Zimbabwe’s Finance Minister Mthuli Ncube delivered an optimistic 2021 US$426B worth national budget. The upcoming year’s budget under the theme: Building Resilience and Sustainable Economic Recovery, is meant to be a gateway for an economic revival in the struggling country.
The budget allocated a sizable proportion of the funds towards the health and education sectors.
Key Budget Highlights
- Budget size US$421.6B;
- Revenue collection projected at US$390.8B;
- Public debt US$1.9M;
- The economy is expected to grow 7.4% in 2021 following a consecutive decline in the past two years;
- Year on year inflation is projected to end the year 2021 at 9%;
- Upward review of tax-free threshold on salaries and 2% transaction levy and bonus;
- Foreign currency-denominated corporate tax payments;
- Tightening of Informal sector tax (Presumptive tax) collections.
The minister presented optimistic growth metrics. The budget projects an anticipated 7.4% economic growth trajectory following two years of consecutive economic downturn. The minister also forecasted the creation of 150 000 formal jobs in the new year which is set to fill the gap in employment created by the Coronavirus.
Year on year inflation is projected to end the year 2021 at 9%. The minister also projects an increase in revenue collection billed at US$390.8B in 2021.
Tax-free thresholds were reviewed upwards. In addition, the government proposed measures to tighten the collection of presumptive tax from informal vendors through landlords and owners of market places where traders conduct their business. In terms of the proposed collection policies, landlords will be required to ensure that their tenants are up to date on tax payments, failure of which will result in penalties for the landlord. Moreover, excise duty and alcohol levies were increased.
The minister also pledged to maintain strict adherence to the budget and restrict borrowing only for budgeted expenditure items. Moreover, the minister gave the undertaking to ensure there would be no possibility of dipping into the central bank’s overdraft or other credit options.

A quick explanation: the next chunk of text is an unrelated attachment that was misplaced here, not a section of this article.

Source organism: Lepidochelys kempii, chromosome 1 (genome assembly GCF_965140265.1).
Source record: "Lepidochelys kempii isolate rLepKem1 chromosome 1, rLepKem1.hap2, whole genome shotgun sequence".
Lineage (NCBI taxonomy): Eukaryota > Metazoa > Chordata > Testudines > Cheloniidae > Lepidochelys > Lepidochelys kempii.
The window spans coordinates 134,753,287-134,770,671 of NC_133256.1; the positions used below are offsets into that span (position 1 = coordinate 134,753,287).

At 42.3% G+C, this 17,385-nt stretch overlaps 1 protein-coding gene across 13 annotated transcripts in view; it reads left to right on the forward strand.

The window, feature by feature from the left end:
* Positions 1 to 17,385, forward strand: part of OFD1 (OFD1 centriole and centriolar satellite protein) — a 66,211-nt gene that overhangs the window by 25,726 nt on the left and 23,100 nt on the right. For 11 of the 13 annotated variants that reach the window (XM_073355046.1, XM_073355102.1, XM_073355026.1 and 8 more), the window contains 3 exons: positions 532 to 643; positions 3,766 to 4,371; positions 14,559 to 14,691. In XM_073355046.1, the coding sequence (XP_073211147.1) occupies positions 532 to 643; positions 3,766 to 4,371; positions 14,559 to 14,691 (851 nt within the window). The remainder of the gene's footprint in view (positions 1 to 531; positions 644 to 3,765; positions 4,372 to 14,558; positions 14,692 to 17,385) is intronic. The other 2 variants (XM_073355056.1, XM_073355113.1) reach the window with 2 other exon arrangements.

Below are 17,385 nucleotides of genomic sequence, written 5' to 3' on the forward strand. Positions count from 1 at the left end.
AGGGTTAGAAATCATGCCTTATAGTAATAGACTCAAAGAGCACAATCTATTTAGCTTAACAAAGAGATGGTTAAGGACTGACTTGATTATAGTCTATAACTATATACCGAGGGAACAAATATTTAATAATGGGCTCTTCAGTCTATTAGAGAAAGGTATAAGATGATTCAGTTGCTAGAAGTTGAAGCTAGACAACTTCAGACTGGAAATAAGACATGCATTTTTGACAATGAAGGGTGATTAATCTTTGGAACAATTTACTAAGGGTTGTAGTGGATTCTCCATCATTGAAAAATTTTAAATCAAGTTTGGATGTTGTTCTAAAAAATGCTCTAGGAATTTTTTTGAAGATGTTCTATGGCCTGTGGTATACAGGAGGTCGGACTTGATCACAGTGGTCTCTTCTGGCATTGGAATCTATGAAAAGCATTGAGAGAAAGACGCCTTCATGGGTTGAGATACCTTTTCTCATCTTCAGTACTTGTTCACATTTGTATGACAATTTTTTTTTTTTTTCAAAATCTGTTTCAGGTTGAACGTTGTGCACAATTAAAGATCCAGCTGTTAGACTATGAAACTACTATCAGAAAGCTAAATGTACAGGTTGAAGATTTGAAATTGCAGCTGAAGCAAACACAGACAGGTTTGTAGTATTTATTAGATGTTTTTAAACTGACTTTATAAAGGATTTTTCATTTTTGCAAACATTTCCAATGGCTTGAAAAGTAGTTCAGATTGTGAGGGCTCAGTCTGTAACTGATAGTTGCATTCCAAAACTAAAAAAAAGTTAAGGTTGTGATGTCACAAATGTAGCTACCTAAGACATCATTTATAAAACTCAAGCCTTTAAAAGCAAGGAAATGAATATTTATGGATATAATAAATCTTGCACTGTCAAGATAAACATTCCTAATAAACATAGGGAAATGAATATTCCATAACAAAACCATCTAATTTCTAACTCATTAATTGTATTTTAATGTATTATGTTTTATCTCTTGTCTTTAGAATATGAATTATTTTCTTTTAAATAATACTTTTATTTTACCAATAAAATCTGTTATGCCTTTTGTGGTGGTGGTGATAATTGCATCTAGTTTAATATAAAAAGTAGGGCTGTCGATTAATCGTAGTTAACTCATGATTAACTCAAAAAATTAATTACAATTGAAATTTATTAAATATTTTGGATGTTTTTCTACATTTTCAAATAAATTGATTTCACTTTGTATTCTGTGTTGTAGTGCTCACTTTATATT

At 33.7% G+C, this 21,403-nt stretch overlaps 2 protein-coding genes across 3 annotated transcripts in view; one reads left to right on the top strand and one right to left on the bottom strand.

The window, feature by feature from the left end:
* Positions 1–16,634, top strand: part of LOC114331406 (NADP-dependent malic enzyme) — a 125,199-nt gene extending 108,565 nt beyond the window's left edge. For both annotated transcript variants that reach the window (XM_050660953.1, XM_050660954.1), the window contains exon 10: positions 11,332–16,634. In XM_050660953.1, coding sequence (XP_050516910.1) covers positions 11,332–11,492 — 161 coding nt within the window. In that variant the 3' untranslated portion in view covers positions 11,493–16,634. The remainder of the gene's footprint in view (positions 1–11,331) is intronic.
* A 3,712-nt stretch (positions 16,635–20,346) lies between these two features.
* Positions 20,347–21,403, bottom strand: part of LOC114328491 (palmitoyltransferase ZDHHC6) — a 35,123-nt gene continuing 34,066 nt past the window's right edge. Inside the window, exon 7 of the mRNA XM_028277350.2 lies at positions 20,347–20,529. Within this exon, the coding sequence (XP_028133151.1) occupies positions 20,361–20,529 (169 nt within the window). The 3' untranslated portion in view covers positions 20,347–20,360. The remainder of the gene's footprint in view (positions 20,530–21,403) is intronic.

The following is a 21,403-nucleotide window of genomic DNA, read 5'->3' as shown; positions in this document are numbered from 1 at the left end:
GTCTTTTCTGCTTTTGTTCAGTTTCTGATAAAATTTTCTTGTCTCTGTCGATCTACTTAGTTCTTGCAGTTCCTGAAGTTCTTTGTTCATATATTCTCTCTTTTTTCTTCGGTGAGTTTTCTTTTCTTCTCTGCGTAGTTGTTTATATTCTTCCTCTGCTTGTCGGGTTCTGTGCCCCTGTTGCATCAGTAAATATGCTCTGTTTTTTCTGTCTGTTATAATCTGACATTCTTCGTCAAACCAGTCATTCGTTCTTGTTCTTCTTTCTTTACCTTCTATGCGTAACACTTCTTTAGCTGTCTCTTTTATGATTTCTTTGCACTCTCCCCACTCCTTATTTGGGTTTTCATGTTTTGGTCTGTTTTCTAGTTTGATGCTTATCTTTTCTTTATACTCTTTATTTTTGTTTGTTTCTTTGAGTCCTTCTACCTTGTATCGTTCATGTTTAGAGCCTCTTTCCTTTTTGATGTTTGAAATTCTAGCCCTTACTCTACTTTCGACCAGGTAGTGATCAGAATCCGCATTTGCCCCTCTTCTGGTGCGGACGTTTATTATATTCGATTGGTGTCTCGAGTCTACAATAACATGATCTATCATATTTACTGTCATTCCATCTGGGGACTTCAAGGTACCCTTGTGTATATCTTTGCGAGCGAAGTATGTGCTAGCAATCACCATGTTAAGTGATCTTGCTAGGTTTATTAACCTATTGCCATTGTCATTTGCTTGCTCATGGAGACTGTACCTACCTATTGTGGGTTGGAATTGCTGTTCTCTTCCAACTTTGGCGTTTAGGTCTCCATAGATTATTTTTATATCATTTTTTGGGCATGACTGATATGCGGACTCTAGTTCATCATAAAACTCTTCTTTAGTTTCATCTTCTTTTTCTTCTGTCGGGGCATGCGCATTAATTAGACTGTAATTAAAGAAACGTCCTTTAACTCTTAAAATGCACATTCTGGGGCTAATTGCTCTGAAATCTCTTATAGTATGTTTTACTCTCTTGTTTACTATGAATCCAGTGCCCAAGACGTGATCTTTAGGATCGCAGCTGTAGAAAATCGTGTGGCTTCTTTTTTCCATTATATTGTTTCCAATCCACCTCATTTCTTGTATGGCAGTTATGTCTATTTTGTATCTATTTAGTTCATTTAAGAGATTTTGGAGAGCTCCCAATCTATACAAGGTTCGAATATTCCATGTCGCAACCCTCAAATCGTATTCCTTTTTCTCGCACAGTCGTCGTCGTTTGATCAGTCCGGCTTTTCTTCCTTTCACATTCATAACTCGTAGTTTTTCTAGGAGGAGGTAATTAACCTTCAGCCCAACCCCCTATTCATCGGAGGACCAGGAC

The nation’s budget comes on the heels of a five-year plan recently announced by the country’s president as an expected second step in the country’s recovery policy.
The budget growth forecasts are based on the assumption of an improved mining and agricultural season as well as a revival in tourism which is expected to follow a decline in the Covid pandemic.
The country’s economy shrunk 7% in the previous year and a further 4.1% in the current year. The budget forecasts growth of over 7%, an optimistic outcome by any measure. While a growth metric may be probable a 7% forecast seems overly optimistic. In the same vein, money supply is targeted to grow 25% per quarter while inflation will cap the year at 9%, also an optimistic outcome given the marriage between money supply and inflation.
To increase the revenue base, the government will go after the country’s large informal sector. Presumptive tax is not a new policy in Zimbabwe, however, the approach to use landlords to ensure collection is certainly a new one. Given that the country has a large informal sector base, this will increase the government coffers significantly. However, this creates a situation of burden to the general populace, the majority of whom have turned to vending and informal trading as a direct result of unemployment. The delicate balancing act between maintaining livelihoods while growing the economy is still an issue that the government has to contend with.